Today we celebrate the feast of the Visitation — the occasion on which the Virgin Mary and her elderly cousin Elizabeth met while both were pregnant. This event is heavy with theological meaning, but leave it to Kerry Trotter to miss most of that, focusing instead on what a meeting of minds and bellies can do for a woman's soul.
We’re going to start this blog post with a familiar scenario: Kerry, lost, in the Word On Fire blog content meeting.
I flip through the Ordo, scour the Internet, and sift through the dusty manila files of my taxed brain until some sort of idea or inspiration strikes. As per the norm, especially these days, I was coming up with bupkis.
“The Visitation is on May 31,” Father Steve piped in during our last meeting. “Kerry, you’re pregnant. You should write about it.”
Yes, Father Steve, it’s true. I am pregnant. Eighteen weeks to be exact. But you know better than anyone that’s where my relationship to this holy and blessed (two things never before uttered in my wake) event begins and ends....
Posted: 5/31/2013 6:00:00 AM
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It's the middle of the week — are you feeling down on your job? Well, chances are your employment hasn't been determined to be the worst ever, as a website recently called Kerry Trotter's husband's chosen field. Chin up, folks. You could be a newspaper reporter. Today, Trotter invokes the intercession of St. Joseph the Worker, whose feast day we celebrate, to bring some perspective to the daily grind.
Last week, website CareerCast.com ranked 200 jobs available in this country from best to worst.
If you have any friends in the fields of journalism or actuary science, you probably saw some rumblings about this on Facebook.
Using an incomprehensible algorithm that measures salary, job outlook, and the likelihood of being crushed by a falling object while on the clock, they crowned “actuary” as the best job one could have. “Newspaper reporter” came in dead last.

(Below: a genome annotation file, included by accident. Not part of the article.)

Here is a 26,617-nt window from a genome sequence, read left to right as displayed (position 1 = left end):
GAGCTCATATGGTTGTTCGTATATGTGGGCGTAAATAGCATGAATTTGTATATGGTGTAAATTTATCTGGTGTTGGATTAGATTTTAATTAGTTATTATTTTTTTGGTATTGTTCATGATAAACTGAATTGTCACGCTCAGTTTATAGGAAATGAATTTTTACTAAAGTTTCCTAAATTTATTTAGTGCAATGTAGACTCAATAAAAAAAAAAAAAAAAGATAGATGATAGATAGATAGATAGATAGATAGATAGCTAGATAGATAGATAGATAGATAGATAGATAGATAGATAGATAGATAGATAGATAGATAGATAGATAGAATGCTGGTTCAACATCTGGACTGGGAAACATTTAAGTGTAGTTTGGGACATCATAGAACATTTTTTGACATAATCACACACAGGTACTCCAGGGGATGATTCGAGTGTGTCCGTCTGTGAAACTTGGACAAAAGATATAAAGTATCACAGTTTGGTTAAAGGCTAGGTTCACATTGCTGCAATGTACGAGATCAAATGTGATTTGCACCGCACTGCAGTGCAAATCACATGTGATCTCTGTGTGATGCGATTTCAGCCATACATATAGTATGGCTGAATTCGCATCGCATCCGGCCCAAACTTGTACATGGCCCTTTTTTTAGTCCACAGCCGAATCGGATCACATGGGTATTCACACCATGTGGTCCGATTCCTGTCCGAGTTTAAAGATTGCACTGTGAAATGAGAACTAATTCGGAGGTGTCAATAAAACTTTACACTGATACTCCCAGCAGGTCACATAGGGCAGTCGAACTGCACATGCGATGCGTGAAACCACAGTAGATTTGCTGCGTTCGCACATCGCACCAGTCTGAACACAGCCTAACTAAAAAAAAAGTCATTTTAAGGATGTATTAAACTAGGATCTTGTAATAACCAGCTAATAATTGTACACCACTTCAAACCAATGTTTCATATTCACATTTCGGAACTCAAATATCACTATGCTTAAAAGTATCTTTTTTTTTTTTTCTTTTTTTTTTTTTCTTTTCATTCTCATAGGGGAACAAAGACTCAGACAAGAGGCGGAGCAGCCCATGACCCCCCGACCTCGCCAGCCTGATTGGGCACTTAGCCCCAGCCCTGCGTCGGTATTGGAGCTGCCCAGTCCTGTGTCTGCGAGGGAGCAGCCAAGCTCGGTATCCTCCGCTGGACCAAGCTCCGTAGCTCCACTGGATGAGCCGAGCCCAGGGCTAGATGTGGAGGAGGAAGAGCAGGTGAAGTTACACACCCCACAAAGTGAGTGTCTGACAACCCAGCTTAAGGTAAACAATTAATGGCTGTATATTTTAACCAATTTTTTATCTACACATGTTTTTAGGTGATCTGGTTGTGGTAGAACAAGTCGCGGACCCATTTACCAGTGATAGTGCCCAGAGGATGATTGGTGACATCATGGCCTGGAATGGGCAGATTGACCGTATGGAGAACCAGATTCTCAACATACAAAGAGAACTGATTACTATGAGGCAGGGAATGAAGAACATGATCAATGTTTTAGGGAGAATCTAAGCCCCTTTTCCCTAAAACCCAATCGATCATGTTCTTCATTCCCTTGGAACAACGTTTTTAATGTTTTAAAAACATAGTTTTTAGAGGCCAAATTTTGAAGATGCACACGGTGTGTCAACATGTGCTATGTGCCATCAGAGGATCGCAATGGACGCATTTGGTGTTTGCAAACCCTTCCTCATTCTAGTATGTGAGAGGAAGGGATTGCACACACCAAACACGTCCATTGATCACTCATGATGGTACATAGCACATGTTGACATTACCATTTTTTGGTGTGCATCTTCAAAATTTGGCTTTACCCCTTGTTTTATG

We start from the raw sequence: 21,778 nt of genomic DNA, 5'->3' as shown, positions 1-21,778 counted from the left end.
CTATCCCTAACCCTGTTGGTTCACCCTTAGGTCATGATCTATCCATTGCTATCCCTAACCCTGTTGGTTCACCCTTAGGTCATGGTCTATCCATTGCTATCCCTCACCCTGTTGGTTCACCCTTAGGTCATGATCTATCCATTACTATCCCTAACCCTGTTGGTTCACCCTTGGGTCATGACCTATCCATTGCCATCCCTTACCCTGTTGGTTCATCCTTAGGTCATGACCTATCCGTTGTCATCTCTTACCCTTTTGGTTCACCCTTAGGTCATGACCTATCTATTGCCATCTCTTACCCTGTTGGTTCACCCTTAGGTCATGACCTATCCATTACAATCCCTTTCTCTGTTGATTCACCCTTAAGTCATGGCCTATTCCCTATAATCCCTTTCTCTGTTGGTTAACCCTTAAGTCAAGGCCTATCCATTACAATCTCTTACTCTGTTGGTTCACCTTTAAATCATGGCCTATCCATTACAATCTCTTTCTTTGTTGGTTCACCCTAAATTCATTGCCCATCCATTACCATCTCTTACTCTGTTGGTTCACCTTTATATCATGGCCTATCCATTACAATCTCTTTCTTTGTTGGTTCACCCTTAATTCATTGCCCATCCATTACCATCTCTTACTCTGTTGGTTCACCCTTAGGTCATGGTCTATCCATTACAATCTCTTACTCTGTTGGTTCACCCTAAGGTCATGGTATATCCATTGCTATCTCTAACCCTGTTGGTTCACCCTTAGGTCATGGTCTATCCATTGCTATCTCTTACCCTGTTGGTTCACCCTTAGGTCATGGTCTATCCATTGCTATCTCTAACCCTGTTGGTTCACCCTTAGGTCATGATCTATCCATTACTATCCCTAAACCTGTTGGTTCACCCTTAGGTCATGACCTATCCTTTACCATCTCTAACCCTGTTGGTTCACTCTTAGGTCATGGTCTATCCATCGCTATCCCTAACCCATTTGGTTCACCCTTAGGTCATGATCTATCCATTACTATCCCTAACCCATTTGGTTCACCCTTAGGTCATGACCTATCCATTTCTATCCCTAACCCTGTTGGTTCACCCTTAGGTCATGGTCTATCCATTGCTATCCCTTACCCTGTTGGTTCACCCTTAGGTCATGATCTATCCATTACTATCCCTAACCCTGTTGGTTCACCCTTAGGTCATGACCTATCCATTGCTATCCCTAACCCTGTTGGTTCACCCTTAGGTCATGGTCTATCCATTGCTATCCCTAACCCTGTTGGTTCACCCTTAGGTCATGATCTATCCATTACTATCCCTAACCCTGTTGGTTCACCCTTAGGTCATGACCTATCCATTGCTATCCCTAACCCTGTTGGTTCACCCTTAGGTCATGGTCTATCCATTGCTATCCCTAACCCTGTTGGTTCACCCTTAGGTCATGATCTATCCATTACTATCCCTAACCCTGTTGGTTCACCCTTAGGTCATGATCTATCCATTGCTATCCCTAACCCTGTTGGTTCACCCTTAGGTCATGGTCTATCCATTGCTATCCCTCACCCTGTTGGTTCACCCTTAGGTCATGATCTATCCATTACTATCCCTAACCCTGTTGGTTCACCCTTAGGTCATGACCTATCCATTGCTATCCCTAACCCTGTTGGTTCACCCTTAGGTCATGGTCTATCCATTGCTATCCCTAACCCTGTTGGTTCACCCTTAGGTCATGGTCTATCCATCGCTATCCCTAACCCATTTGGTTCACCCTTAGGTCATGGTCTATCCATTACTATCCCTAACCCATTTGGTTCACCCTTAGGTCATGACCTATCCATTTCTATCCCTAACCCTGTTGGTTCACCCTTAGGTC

(Let’s assume here that the results were real, and not just a masterful PR grab by a little-known job search service … always a distinct possibility.)
Either way, those are some sobering words to digest when your husband’s field occupies the No. 200 spot...
Posted: 5/1/2013 6:00:00 AM
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What's in a name? Ask any expectant parent and you'll hear: a whole lot of pressure. Moms and dads want to be unique but not bizarre, creative but not pretentious, memorable but not laughable. Understanding that her own pregnant sister is traversing these hotly debated waters, Kerry Trotter has found some saints whose names are due for a popular comeback.
Nothing gets us folks here at Word on Fire more excited than the birth of a baby. This is why we are especially thrilled that our own video producer, Megan Fleischel, will be welcoming her third child any day now. Megan happens to be my sister, and she and her husband, Jamie, have kept both the gender of their little one, and what they will call him or her, under wraps.
On the off chance that they aren’t settled on a name, I’ve taken the liberty of offering some suggestions of monikers that are inspiring, original or just plain awesome. Not content with the Top 10 trendy types, and tired of the swinging hipster pendulum to random silent letter territory, I give you these gems. Since we are a Catholic organization, I made sure that these were names of saints, too. If they don’t shelve their own naming plans for one of these, I will be offended.
In alphabetical order, my suggestions:
Abundius — If baby Fleischel winds up a boy, this would be an obvious pick. Both strong and memorable, it has that Latin suffix that screams, “I’m important, and my dad studied the Classics in college.” But moreover, in a twist of nomenclature irony, there is little known about him. Abundius? Not so abundant. Abundius Fleischel, then, has the liberty of writing his own story without anyone too pious to live up to. Score...